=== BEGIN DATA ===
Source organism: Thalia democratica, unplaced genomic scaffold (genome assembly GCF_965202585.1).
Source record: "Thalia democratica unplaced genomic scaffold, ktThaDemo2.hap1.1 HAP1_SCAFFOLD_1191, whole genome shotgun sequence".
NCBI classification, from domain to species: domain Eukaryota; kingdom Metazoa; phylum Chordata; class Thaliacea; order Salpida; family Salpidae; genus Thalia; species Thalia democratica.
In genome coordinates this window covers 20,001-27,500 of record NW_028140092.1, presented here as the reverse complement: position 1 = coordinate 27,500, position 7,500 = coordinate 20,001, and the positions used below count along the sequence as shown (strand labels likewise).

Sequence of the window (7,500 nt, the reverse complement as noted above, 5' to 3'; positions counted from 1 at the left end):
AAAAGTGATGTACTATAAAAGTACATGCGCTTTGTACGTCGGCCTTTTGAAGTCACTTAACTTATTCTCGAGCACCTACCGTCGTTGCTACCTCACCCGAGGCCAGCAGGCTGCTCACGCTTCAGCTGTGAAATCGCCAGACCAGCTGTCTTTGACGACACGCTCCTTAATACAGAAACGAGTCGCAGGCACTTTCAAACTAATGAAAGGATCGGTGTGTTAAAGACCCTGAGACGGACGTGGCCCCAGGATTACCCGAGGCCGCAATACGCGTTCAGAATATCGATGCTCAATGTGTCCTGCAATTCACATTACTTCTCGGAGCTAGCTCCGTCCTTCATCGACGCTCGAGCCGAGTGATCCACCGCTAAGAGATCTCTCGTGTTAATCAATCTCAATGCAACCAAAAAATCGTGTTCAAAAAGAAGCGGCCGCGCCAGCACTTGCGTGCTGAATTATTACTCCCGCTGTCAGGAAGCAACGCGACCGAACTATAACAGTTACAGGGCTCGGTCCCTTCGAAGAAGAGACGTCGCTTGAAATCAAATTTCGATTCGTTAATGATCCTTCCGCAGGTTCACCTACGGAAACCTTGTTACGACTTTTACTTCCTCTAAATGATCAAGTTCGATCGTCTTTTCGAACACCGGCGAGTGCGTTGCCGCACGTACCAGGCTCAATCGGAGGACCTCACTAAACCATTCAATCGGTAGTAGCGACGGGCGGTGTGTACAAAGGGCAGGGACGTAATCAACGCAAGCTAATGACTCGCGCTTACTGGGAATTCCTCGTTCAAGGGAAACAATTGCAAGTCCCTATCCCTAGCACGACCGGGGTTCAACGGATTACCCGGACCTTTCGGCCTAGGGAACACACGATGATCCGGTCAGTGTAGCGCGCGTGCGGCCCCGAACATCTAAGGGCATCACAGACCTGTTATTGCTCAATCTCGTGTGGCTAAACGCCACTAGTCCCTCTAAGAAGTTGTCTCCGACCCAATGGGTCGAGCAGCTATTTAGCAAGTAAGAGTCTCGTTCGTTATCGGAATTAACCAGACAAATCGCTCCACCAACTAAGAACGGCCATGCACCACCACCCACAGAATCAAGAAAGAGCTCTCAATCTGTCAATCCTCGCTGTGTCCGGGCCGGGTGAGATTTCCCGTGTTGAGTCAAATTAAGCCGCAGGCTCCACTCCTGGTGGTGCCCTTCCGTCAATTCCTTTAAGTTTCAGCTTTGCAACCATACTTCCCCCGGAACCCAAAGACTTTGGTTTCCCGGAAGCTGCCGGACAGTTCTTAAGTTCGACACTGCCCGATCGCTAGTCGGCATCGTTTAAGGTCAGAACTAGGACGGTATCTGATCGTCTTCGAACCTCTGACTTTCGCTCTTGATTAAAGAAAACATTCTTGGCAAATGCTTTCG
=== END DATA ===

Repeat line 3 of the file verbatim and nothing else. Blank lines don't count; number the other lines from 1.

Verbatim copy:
NCBI classification, from domain to species: domain Eukaryota; kingdom Metazoa; phylum Chordata; class Thaliacea; order Salpida; family Salpidae; genus Thalia; species Thalia democratica.